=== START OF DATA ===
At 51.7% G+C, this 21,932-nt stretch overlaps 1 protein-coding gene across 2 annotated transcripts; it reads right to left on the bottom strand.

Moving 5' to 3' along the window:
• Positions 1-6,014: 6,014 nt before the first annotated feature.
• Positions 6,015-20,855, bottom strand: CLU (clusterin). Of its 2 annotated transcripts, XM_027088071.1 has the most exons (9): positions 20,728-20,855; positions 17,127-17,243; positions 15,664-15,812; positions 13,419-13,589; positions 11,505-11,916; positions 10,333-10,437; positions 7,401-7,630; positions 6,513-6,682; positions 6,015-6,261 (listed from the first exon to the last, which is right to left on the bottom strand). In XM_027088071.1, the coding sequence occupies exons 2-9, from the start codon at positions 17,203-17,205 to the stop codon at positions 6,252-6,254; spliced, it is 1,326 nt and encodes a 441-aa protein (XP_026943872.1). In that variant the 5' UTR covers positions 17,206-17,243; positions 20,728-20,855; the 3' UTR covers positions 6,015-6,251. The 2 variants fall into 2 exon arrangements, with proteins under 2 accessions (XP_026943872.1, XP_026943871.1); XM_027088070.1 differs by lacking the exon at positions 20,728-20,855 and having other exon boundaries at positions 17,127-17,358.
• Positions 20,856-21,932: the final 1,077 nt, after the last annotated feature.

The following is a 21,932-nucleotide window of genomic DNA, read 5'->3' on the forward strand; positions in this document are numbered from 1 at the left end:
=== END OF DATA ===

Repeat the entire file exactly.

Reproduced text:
At 51.7% G+C, this 21,932-nt stretch overlaps 1 protein-coding gene across 2 annotated transcripts; it reads right to left on the bottom strand.

Moving 5' to 3' along the window:
• Positions 1-6,014: 6,014 nt before the first annotated feature.
• Positions 6,015-20,855, bottom strand: CLU (clusterin). Of its 2 annotated transcripts, XM_027088071.1 has the most exons (9): positions 20,728-20,855; positions 17,127-17,243; positions 15,664-15,812; positions 13,419-13,589; positions 11,505-11,916; positions 10,333-10,437; positions 7,401-7,630; positions 6,513-6,682; positions 6,015-6,261 (listed from the first exon to the last, which is right to left on the bottom strand). In XM_027088071.1, the coding sequence occupies exons 2-9, from the start codon at positions 17,203-17,205 to the stop codon at positions 6,252-6,254; spliced, it is 1,326 nt and encodes a 441-aa protein (XP_026943872.1). In that variant the 5' UTR covers positions 17,206-17,243; positions 20,728-20,855; the 3' UTR covers positions 6,015-6,251. The 2 variants fall into 2 exon arrangements, with proteins under 2 accessions (XP_026943872.1, XP_026943871.1); XM_027088070.1 differs by lacking the exon at positions 20,728-20,855 and having other exon boundaries at positions 17,127-17,358.
• Positions 20,856-21,932: the final 1,077 nt, after the last annotated feature.

The following is a 21,932-nucleotide window of genomic DNA, read 5'->3' on the forward strand; positions in this document are numbered from 1 at the left end: